Well, some of you know that before I became a pastor, I was a teacher. I was a highschool English teacher for 12 years. And to this day, I still love words. I love looking up the derivation of words. I like playing around with words. I especially love those mashup words, which is when you take two words and you put them together to form a new word. So most of you know the word brunch is a combination of breakfast and lunch. And smog is a combination of smoke and fog. Then there are more recent ones like blog is a combination of web and log. And dramedy is a combination of drama and comedy.
These words are so clever, and they're being created all the time. I love them. I heard one recently that I really liked. It said, if your religion causes harm to others, it's not evangelism. It's evandelism. I liked that one.
During the contentious election season, a few years ago, we heard another mashup word a lot. And it was the word sheeple, which is a combination of the words sheep and people, people on the right were calling people on the left sheeple and vice versa. And the word was used so much, that it's now in the dictionary!. And if you look it up in the dictionary, it says, ‘People who follow the majority in opinion and taste, and people who are easily persuaded to follow the crowd.’
And when I think about that, I think that there are many Christians in America today who are sheeple. There tends to be this herd mentality among Christians, this herd behavior. They believe, what they're told to believe. They behave how they're told to behave. They vote how they're told to vote.
Now, I share this with you today, because in our gospel reading from the lectionary for the fourth Sunday of Easter, Jesus refers to himself as the shepherd and to us as the sheep. But Jesus is in no way, shape, or form, calling us to be sheeple. I told you a few Sundays ago, people who just blindly follow without thinking for themselves, belong to cults. And Jesus wasn't forming a cult. In fact, Jesus wasn't even forming a new religion. Jesus was teaching people a new way of life, a new way of living, a new way of being. He was telling his students to stop listening to the voices of the world, of politicians, of religious leaders, of society, and star tuning yourself to the voice of the shepherd.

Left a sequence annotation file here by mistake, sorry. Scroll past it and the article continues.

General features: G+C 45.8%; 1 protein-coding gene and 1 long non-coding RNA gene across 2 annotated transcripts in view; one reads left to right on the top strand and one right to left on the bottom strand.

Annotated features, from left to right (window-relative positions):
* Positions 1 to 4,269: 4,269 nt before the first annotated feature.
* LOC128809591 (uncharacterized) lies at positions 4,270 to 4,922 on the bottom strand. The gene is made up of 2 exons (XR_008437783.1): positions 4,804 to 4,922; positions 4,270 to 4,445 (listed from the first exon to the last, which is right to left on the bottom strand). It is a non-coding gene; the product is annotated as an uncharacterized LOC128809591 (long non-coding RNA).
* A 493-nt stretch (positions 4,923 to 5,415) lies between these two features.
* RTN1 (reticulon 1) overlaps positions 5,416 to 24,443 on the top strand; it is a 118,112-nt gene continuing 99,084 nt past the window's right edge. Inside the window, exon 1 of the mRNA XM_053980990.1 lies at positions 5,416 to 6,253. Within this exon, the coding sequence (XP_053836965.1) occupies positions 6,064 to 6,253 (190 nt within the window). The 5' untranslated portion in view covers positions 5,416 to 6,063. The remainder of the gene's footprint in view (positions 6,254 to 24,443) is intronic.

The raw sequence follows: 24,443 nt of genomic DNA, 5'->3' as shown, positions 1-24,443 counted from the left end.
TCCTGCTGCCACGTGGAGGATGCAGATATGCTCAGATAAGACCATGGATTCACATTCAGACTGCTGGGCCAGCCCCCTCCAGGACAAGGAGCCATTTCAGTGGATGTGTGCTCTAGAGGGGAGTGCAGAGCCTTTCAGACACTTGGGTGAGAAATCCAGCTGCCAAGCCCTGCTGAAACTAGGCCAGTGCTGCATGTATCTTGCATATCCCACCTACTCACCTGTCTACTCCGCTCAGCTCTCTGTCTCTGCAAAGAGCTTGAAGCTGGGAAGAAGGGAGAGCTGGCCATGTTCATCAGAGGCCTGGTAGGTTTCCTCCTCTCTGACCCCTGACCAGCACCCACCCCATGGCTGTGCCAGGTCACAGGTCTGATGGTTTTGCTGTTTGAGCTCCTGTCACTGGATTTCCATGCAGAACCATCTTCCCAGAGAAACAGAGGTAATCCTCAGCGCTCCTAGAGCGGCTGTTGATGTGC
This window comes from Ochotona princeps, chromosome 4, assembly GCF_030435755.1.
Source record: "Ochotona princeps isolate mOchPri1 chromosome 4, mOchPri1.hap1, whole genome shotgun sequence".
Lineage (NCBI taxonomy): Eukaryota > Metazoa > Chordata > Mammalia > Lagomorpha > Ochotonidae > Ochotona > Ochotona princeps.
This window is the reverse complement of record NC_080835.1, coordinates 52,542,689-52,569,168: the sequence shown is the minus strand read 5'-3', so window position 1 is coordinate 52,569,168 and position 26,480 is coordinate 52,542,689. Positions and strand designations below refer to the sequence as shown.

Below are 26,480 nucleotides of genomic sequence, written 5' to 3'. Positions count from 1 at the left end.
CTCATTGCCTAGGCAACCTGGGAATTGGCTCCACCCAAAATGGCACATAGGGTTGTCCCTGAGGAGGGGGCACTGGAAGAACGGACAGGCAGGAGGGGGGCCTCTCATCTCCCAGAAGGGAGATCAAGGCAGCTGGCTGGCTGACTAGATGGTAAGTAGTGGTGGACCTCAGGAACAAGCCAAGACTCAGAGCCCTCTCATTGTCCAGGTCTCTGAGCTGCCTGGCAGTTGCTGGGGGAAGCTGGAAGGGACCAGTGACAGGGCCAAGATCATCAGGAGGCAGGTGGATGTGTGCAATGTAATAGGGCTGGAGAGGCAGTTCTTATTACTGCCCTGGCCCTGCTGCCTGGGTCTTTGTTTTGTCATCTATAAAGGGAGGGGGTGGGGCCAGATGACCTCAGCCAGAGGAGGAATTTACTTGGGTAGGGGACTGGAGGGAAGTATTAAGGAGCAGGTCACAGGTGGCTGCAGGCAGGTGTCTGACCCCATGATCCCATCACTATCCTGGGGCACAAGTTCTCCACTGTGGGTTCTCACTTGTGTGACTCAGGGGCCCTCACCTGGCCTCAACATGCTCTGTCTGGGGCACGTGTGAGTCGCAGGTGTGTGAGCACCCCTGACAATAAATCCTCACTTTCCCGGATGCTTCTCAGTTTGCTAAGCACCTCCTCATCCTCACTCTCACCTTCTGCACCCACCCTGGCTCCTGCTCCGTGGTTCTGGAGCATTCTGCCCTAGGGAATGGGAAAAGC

Which is that still, small voice within us.
That's the way of the shepherd. Now Jesus, of course, was a great teacher, his students called him Rabbi, which means teacher. And he knew that most of his students were not well educated. They couldn't read or write. And so Jesus used terms with which they would be familiar. Many of them were farmers, so he used sheep, and shepherd. And most of us today love that image of Jesus as as the shepherd. You know, there's that beautiful painting of Jesus holding that beautiful little baby lamb in his arms. It's so beautiful and so comforting to us. But you know, back in Jesus's day, sheep were considered unclean by the religious authorities, and therefore, being a shepherd was not a very well respected profession. Being a shepherd in Jesus's day was kind of like a last-ditch option for men who could find no other way of earning a living. Shepherds were considered dirty and unclean, not just literally, but morally, as well.